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Top 5 Garden Design Trends for 2023

Five Top Gardening Themes for 2023

The pandemic has revolutionised how people in the UK see their gardens – not just as a chore to look after, but as a valuable outdoor space which gives them the chance to unwind and relax. Figures from mental health charity MIND indicate that over seven million people have been spending more time in their gardens in the last couple of years.

But what will the gardens of 2023 look like? Here, Compass Garden and Landscape Design identifies some of the key trends which lie ahead over the next 12 months; and how we, who offer a bespoke gardening service in Somerset and across the South-West of England, can help if you want to refresh your outdoor space.

Going Greek

Wetter winters and drier summers are one of the by-products of climate change; and this year the UK saw temperatures reach 40C in the height of the July heatwave. This means more gardeners are looking for drought-tolerant plants which can also cope with plenty of rain.

TV gardener Monty Don has helped popularise the trend of Mediterranean gardens, which looks likely to continue into 2023. When redesigning his own dry garden, he looked to Greece for inspiration (he visited a few gardens in the country before starting work in his own).

If you do want to recreate this look, then you should use herbal plants such as rosemary, lavender and thyme, and cypress trees; it may also be possible (depending on where you live and the space you have available) to grow palms as well.

To complete the look, you should consider incorporating certain hard landscaping features into your garden, such as marble columns, natural stone walls, plenty of gravel and – to go fully Greek – a courtyard.

Getting Water-Wise

The extremely hot temperatures we had in July means that everyone is having to rethink their garden strategy, and not just by using drought-tolerant plants. Water butts are tried and tested ways of making sure you do make full use any rain that does fall; they may not be the most aesthetically pleasing feature, but you can buy some which double up as planters or fountains.

Increasing tree cover and shade may help some of your less drought-tolerant plants avoid the worst effects of any heatwave – the National Trust is already doing this in many of its public gardens.

Peat’s Out

The Government has announced a ban on the sale of peat-based composts to all amateur gardeners, to take effect by 2024. This isn’t because the peat harms plants, but because when it has been extracted from its natural habitat (to be ‘bagged up’ for commercial sale), carbon is released. This contributes to global warming; it also degrades the original peatland. Habitats for species such as swallowtail butterflies, hen harriers and short-eared owls all suffer when peat is removed.

This means gardeners are now looking for peat-free composts and growing bags, ahead of the ban. Some products are advertised as environmentally friendly, but these aren’t necessarily peat free, warn the Royal Horticultural Society. The ‘greener’ way of improving your soil is to use natural products such as bark or wood chop-based mulches; alternatively, you can create your own compost.

The Future’s Orange

Terracotta pots and containers are a key feature of Mediterranean gardens; however, their deep orange colour is a timeless classic, so they can look good in any type of garden. For added interest, try putting your plants in something with a scalloped edge.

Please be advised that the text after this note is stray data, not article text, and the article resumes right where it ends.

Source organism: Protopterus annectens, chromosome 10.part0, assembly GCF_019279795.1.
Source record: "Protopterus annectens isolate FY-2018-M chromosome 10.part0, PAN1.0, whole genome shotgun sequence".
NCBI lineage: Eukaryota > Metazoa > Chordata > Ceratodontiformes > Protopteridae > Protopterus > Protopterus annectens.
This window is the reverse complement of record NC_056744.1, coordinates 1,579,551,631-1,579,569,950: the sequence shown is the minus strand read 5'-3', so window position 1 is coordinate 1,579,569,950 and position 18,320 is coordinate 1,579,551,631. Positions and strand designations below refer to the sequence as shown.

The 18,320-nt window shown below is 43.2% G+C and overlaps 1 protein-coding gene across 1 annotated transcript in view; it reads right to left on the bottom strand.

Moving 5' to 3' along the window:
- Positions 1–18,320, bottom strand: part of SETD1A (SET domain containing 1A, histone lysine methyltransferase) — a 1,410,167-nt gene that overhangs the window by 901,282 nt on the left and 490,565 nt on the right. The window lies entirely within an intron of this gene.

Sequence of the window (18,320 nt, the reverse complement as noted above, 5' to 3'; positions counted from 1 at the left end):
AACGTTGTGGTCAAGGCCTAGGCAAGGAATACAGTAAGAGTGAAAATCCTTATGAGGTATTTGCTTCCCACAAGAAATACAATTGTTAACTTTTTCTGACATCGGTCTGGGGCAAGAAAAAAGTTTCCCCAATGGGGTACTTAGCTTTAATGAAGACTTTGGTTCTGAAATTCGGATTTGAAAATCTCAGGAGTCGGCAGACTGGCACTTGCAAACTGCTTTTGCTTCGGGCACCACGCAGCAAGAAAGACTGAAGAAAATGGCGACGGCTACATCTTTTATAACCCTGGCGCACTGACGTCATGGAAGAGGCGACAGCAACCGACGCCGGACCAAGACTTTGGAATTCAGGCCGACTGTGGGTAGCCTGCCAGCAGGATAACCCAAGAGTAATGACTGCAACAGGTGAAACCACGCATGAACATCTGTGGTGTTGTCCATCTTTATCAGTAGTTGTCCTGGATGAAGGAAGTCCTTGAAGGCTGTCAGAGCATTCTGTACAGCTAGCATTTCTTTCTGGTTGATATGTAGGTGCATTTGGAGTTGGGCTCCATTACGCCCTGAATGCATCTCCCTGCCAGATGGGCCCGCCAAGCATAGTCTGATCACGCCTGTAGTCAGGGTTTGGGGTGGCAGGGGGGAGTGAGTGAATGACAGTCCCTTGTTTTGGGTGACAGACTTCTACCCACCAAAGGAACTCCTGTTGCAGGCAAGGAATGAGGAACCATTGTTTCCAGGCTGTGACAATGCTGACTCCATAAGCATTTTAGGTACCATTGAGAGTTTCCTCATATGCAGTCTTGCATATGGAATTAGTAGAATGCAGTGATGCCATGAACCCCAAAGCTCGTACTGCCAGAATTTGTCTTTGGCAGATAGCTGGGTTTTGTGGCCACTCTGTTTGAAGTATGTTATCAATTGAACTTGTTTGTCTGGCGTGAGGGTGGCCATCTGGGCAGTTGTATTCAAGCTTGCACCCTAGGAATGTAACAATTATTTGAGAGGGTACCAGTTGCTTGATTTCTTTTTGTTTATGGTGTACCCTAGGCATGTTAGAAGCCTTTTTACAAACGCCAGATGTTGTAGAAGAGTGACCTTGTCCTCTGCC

And terracotta isn’t just for the containers – this year vivid orange is expected to be one of the go-to plant colours. So, expect to see plenty of bright dahlias in flower beds in 2023; the species ‘Sword Dance’, ‘After Dusk’ and ‘Brown Sugar’ are all good ones to try. As experts in planting design in Bath, Bristol and across the south-west of England, we should be able to help you source these at a very competitive price from local nurseries.

Add a Trellis or Two

More and more people are using their gardens as somewhere to unwind and relax – even with more people gradually returning to the office, the trend for hybrid working means many of us are still spending more time at home than we used to, before the pandemic.

In town gardens in particular, it’s likely that more people will be looking for that extra bit of privacy that fence panels and trellises can provide. Trellises are a useful decorative feature to install on top of any fence panel; put together they will also act as a wind break and help you get more use out of your outdoor space. The added protection they offer should mean you can carry on using your garden all year round, and not just in the warmer months.

Trellises have other uses too – they can also be used for trailing plants, or to hang lights from (particularly at Christmas).

Bespoke Gardening in Somerset from Compass Garden and Landscape Design

Whatever garden landscaping trends you want to follow in 2023 then Compass Garden and Landscape Design are the people to call if you live in the south-west of England. We will take your ideas on board – whether they are for trellises or terracotta pots, for mulch or Mediterranean gardens, or for something entirely different – and turn them into reality.

We really do provide a bespoke service as we can offer either:

  • an initial consultation and a written report
  • a survey and some concept sketches
  • work on a particular area of the garden
  • or a complete garden redesign.

If you would like to know more, contact us on 07920 051549 or follow this link and fill in the online form.

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